Bath Creek home an architectural, antique wonder
Published 7:29 pm Thursday, April 20, 2017
BATH — It started its life as a two-room farmhouse on the banks of Bath Creek, but in the 1880s, when purchased by a country doctor, this humble home began a transformation that has continued for more than a century.
“This house has been owned by four families since, and everybody’s put their own personal touch on it,” said Linda Poore.
Linda and Larry Poore are the fourth owners since Dr. Nicholson made it his residence. When the couple purchased their home in 1990s, it was commercial property — a soon-to-be former bed and breakfast. Today, it’s a home meant to be enjoyed, more than 6,000 square feet spread across three floors, five bedrooms and a study, plenty of space for cooking (a passion of Linda Poore’s) and art (another passion) and taking in the view directly west across Bath Creek from a porch built to be lived on.
“We widened (the porch) to 12 feet, so we could live out here and entertain. It’s more of a veranda than a porch. And we entertain a lot,” Poore laughed.
So much so that they have two separate dining rooms, another dining area on the back porch and still another poolside, next to the gazebo. Once the weather warms up, the porches are in full use.
“Generally, in the late afternoon, we sit on the front porch. I take naps and frequently read out there on that porch in the afternoon,” Poore said. “After about 6 o’clock, we’re out here on this porch to watch the final sunset show.”
Despite the captivating view of the creek, the house itself is an enigma, as each owner has moved downstairs walls and halls to suit his needs. A dining room, off the front hall, was once a bedroom where Dr. Nicholson’s patients made overnight stays. The current kitchen — an open space centered by a large island — incorporated two rooms from the past, Nicholson’s office and a porch entrance. The original two-room farmhouse can be seen in 12-inch plank floors; upstairs, the sheen of hardwood can be seen beneath floors long ago painted by a past owner.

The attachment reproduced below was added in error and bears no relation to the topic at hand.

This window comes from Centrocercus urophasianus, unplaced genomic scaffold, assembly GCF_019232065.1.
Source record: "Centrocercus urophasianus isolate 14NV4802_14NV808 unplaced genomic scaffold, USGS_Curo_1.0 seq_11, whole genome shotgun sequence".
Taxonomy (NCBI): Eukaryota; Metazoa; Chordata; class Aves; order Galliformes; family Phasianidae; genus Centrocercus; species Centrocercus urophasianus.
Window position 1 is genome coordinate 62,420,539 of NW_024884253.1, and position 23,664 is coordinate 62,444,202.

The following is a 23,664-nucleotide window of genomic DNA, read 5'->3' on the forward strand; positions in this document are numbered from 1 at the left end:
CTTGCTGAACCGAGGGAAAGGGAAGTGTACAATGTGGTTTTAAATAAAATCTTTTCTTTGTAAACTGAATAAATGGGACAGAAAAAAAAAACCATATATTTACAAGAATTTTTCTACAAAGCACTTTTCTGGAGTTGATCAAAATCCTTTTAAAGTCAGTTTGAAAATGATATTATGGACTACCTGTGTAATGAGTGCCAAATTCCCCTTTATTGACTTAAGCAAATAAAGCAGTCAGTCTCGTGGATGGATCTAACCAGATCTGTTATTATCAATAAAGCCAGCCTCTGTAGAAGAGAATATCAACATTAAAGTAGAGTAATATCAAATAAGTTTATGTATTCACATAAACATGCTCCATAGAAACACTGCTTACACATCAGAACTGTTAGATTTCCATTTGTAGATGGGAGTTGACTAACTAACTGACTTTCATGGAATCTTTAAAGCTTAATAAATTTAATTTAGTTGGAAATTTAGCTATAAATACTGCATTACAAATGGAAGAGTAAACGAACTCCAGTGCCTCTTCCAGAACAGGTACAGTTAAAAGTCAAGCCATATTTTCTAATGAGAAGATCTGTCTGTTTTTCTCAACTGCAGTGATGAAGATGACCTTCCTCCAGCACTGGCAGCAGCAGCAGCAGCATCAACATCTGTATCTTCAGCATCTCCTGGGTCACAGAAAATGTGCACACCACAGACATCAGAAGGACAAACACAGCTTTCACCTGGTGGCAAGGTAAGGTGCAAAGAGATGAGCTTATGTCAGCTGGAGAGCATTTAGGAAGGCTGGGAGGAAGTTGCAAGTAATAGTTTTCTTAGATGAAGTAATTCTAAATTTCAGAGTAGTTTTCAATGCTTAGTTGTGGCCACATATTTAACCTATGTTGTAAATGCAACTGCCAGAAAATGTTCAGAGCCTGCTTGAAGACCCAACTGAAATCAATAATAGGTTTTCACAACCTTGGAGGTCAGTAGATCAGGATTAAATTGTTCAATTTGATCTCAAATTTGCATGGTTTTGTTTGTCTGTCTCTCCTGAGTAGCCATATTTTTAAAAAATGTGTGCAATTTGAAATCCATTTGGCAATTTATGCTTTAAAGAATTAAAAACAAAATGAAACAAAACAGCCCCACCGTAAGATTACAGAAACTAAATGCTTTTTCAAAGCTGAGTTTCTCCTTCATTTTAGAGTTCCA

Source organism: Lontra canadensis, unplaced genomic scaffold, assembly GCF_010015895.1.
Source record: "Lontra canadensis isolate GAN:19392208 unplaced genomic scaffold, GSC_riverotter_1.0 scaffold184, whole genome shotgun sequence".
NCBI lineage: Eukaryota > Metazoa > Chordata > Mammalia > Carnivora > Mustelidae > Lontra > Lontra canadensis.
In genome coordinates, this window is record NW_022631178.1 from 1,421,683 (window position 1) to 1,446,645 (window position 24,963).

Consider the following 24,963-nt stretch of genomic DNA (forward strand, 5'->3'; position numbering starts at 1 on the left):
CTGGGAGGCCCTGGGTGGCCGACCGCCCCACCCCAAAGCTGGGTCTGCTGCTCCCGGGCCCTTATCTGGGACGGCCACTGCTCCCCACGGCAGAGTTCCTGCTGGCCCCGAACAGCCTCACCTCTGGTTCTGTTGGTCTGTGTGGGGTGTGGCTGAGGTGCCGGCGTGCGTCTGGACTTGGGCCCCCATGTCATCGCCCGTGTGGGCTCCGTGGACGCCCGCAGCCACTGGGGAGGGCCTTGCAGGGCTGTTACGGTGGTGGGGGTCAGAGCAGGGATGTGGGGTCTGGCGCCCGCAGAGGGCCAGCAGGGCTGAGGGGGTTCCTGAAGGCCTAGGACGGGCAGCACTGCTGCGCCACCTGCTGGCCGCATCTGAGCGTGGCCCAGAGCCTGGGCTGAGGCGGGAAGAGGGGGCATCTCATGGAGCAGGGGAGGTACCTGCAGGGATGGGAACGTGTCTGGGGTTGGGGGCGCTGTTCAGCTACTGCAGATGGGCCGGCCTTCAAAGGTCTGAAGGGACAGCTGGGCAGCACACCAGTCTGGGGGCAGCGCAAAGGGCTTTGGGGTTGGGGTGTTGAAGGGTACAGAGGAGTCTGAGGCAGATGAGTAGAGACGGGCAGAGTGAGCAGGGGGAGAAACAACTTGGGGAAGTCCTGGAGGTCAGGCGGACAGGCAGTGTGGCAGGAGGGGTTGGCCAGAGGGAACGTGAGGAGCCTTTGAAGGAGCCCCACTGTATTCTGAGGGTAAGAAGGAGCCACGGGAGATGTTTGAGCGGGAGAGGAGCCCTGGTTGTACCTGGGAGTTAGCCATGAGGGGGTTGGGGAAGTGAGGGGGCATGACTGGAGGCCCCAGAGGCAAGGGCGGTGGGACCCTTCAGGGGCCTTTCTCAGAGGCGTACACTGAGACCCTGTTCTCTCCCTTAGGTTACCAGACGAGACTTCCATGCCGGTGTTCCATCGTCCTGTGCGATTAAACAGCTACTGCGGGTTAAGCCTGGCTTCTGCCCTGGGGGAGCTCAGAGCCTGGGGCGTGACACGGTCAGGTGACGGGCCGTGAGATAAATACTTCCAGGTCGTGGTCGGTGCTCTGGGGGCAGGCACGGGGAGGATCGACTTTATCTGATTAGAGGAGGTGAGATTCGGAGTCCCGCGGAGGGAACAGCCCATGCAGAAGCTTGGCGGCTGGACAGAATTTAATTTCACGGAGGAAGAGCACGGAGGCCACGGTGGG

Those are architectural elements one has to seek out in discovering the evolution of a home. At the Poores’ home, however, there is so very much more to look at.
The Poores are collectors of antiques. Each piece of furniture, each plate of china, every painting, has a story, and a history. Like many modern homes, an open wall and bar separates the kitchen from the living area, but this is no regular bar: this marble-topped masterpiece was once the reception desk at a Victorian hotel on Peachtree Avenue in Atlanta. A kitchen china hutch is actually what’s called a hunt board, hailing from Belgium, elaborately carved with pheasants, vines and topped with a carving of a stag. In one country French-styled bedroom upstairs is a plantation bed, its thick posts holding the mattress high off the floor to take advantage of cool nighttime breezes flowing beneath. A carved English oak door, darkened with age, fills one of the office doorways; an 18th-century chinoiserie secretary welcomes visitors in the home’s entrance. A china cabinet and dining room table, original to John Wilkinson’s River Forest Manor in Belhaven, now make their home with the Poores.
Everywhere one looks is another museum-quality masterpiece.
But to the Poores, it’s simply home, where they’re surrounded by the things they love.
“We’re loving this house to death,” Poore said. “Its sense of hospitality. Its sense of family. It just has a good feel to it when you walk in.”
The Poores extend that hospitality regularly — to family, friends, neighbors and neighborhood potluck dinners and to strangers on the Historic Bath Garden Club’s homes tour coming up on Saturday.
The Poore home is one of 10 homes that will be featured on the tour, and when she heard the club was hosting a tour this year, she viewed it as an opportunity to get a few projects done.
“When I heard they were doing it again, I volunteered. It’s a way to get things done in that you get up and get cracking. I thought, ‘I’m ready to get it done,’” she laughed.
It’s an ongoing process, one that started the moment they moved in.
“We’re still not through,” she said. “It’s an old house, so it’s constantly telling us what it needs.”
The Historic Bath Garden Club’s homes tour is self-guided and tickets are $20 per person, but groups of 10 or more qualify for a discount — each ticket is reduced to $15 per person. All proceeds go to help beautify Bath via the Historic Bath Garden Club. Those interested in attending the homes tour can call garden club president Sallie LaCava at 252-964-3441 to reserve a spot.